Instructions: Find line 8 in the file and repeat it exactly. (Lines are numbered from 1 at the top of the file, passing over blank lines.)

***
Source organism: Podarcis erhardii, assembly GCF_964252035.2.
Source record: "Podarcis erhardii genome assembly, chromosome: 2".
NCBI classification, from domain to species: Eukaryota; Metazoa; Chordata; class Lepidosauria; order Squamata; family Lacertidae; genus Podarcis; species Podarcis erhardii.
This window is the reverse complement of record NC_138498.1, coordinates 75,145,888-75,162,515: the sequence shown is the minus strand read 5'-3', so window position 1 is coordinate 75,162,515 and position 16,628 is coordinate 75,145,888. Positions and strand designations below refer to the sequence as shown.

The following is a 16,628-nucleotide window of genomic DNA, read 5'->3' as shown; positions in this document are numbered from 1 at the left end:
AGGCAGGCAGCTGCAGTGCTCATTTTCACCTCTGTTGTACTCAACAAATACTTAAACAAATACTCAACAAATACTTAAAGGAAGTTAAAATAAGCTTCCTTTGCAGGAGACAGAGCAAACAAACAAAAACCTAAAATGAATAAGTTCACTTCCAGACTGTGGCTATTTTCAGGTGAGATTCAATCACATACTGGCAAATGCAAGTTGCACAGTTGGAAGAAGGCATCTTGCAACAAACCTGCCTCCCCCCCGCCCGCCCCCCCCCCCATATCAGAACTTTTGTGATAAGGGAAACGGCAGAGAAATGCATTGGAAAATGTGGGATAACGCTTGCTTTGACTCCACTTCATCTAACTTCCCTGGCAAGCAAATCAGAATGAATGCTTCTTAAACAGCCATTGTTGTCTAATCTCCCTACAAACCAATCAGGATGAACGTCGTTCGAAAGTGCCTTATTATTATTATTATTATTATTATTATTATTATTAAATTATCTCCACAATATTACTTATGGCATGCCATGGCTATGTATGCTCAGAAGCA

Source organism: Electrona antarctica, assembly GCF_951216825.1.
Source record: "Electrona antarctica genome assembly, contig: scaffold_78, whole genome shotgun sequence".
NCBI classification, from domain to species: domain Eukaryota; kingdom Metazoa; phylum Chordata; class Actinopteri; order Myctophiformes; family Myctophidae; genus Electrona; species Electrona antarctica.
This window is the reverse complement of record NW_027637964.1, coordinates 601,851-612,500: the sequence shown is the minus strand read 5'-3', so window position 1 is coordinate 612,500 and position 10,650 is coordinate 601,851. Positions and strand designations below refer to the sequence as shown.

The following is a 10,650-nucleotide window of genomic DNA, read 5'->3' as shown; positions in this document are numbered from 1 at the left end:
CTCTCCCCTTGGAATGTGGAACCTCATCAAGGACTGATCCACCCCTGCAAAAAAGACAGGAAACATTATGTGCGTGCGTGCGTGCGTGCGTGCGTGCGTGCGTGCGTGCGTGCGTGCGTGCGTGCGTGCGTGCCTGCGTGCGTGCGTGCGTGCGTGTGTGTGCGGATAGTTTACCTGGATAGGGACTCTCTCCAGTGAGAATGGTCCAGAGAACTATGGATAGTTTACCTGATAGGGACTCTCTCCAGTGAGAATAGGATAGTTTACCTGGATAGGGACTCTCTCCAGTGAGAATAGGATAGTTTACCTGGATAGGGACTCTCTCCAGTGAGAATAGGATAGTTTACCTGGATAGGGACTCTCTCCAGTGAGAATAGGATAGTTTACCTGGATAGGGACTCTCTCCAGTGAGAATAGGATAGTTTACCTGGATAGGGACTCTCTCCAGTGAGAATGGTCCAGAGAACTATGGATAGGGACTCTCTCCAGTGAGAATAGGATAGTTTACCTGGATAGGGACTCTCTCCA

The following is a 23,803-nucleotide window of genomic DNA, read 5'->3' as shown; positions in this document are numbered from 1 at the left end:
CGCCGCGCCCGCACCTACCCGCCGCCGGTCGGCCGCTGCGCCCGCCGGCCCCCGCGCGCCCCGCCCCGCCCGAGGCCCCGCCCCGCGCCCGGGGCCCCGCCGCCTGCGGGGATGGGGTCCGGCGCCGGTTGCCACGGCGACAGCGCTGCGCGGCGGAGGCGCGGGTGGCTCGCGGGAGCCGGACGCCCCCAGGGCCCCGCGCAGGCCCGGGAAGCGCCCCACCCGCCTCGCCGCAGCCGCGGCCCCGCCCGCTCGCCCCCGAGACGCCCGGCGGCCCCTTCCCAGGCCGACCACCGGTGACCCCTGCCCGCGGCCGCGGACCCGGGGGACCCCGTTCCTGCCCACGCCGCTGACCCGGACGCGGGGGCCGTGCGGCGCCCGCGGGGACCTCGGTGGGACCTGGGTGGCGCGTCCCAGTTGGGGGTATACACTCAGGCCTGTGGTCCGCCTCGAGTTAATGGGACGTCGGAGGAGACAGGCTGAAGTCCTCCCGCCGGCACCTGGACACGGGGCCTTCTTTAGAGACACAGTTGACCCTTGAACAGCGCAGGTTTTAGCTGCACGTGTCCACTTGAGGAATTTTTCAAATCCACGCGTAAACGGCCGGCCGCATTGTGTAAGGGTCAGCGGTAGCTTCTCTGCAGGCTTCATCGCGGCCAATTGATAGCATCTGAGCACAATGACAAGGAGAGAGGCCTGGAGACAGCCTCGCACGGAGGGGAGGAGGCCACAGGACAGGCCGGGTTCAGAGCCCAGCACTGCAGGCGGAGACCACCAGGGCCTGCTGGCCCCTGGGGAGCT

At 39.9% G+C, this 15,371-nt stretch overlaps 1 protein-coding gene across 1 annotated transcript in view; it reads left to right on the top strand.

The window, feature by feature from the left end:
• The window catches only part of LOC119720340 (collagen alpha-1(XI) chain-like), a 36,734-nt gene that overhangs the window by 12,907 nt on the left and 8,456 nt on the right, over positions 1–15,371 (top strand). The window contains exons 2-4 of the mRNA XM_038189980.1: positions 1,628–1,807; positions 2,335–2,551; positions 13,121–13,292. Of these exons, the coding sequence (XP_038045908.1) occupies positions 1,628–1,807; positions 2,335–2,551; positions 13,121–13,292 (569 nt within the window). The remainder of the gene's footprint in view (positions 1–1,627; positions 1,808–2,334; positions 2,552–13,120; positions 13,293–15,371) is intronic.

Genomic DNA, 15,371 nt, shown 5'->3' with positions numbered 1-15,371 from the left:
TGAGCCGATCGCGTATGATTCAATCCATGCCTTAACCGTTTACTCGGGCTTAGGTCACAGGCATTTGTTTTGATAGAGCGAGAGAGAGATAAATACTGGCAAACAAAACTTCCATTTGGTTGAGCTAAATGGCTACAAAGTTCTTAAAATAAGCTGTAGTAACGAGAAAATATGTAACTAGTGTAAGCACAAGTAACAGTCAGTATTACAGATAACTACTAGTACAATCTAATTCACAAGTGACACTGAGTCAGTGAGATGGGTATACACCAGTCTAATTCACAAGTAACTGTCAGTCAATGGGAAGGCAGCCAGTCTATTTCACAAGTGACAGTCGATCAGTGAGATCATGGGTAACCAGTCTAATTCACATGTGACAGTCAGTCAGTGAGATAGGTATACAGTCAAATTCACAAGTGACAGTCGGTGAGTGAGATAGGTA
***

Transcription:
Source record: "Electrona antarctica genome assembly, contig: scaffold_78, whole genome shotgun sequence".